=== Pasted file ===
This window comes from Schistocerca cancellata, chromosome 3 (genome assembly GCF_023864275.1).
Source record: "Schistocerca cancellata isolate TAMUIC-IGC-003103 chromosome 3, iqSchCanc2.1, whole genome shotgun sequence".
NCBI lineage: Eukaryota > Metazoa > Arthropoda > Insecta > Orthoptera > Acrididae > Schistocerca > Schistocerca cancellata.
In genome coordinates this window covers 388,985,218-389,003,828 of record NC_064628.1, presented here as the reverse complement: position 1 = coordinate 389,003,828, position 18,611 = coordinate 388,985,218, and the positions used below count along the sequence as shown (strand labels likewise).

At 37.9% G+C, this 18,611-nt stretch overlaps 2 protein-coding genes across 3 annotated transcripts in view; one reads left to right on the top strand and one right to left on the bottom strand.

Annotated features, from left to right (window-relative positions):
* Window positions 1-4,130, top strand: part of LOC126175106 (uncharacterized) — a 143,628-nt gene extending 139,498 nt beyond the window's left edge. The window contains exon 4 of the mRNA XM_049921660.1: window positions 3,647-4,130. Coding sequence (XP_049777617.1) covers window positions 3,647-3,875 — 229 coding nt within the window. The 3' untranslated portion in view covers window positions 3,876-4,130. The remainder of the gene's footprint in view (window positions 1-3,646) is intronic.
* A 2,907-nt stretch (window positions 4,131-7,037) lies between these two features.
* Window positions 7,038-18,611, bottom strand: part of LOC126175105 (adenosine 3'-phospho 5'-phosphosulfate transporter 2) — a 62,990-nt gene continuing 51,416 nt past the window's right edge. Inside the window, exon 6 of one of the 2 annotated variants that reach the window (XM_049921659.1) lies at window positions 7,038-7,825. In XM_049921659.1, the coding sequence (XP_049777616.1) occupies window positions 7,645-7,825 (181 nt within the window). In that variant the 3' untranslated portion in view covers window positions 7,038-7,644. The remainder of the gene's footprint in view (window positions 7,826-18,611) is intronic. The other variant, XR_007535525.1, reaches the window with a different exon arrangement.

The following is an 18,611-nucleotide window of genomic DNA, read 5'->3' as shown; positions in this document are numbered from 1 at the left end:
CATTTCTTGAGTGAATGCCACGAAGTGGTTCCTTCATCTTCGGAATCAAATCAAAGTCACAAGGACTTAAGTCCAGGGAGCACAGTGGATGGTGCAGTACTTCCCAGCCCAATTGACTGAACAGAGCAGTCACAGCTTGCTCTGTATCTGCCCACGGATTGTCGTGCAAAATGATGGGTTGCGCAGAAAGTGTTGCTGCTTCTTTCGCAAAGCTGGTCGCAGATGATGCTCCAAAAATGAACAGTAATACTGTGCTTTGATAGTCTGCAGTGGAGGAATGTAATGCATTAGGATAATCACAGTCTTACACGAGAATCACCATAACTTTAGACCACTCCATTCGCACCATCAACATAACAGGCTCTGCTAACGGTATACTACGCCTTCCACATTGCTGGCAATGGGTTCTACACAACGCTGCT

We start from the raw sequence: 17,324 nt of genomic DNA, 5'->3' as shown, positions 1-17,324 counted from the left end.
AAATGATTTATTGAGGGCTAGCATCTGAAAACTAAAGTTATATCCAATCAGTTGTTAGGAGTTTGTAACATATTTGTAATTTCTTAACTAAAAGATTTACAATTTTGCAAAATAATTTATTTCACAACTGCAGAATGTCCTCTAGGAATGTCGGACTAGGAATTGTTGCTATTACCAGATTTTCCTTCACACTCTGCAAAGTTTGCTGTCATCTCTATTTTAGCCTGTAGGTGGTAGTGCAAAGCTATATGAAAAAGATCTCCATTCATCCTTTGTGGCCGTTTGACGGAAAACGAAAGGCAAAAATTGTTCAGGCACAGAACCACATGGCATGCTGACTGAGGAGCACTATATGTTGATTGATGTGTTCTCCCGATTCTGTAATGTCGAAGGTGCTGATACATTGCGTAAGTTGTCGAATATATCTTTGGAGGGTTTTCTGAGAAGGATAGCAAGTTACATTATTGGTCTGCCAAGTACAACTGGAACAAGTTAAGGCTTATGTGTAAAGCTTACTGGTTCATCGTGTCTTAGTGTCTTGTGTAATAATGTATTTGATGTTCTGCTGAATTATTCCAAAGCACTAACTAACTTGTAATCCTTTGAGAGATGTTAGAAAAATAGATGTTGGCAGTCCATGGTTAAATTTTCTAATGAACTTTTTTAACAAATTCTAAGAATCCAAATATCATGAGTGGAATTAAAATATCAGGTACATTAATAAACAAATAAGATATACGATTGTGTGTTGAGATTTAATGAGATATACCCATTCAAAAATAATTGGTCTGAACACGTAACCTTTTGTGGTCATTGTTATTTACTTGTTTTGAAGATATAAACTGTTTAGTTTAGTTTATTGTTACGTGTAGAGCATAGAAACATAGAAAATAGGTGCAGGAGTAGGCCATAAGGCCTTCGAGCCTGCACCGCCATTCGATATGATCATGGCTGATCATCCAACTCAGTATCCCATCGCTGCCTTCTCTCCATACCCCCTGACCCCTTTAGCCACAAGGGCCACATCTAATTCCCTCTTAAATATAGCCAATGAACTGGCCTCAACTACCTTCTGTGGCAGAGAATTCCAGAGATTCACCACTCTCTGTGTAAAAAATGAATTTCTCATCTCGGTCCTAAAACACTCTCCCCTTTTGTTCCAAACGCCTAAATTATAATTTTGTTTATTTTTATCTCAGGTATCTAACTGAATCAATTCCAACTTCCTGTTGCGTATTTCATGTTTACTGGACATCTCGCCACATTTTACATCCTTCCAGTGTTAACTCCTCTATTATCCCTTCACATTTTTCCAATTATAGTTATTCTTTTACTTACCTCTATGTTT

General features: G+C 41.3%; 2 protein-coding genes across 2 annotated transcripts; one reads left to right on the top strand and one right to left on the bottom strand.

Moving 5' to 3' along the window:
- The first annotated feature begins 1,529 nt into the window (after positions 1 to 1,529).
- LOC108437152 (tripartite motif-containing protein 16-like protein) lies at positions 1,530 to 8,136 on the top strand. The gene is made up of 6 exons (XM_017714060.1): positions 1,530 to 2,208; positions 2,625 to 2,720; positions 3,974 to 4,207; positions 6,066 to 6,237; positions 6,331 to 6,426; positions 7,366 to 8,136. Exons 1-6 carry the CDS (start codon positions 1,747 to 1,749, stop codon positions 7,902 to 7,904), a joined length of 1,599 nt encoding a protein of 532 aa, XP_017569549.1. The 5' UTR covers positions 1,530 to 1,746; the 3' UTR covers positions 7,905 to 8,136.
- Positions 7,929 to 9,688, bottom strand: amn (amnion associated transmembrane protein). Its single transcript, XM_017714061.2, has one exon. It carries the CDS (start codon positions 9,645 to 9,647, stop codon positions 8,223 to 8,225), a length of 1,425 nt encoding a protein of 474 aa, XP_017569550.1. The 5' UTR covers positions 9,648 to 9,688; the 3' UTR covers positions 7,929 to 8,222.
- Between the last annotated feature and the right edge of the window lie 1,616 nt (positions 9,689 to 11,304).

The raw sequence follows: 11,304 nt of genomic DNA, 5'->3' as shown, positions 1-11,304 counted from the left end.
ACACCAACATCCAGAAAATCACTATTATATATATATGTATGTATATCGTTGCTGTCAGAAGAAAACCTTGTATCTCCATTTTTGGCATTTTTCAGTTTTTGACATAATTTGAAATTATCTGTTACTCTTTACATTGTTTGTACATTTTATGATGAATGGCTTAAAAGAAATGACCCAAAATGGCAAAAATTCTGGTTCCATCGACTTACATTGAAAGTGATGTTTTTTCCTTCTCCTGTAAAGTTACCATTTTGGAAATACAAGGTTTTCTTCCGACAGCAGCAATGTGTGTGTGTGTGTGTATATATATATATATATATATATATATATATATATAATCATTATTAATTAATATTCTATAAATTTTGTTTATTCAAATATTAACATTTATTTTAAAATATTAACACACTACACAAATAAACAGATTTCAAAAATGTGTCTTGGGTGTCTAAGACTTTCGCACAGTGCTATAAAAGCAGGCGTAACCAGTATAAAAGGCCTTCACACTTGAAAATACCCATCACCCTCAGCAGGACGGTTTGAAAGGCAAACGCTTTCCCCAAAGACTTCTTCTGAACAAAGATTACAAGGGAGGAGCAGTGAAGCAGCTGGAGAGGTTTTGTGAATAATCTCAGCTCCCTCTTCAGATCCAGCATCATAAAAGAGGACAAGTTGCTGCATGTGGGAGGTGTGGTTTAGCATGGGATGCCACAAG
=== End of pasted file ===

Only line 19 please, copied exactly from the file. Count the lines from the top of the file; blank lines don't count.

- Between the last annotated feature and the right edge of the window lie 1,616 nt (positions 9,689 to 11,304).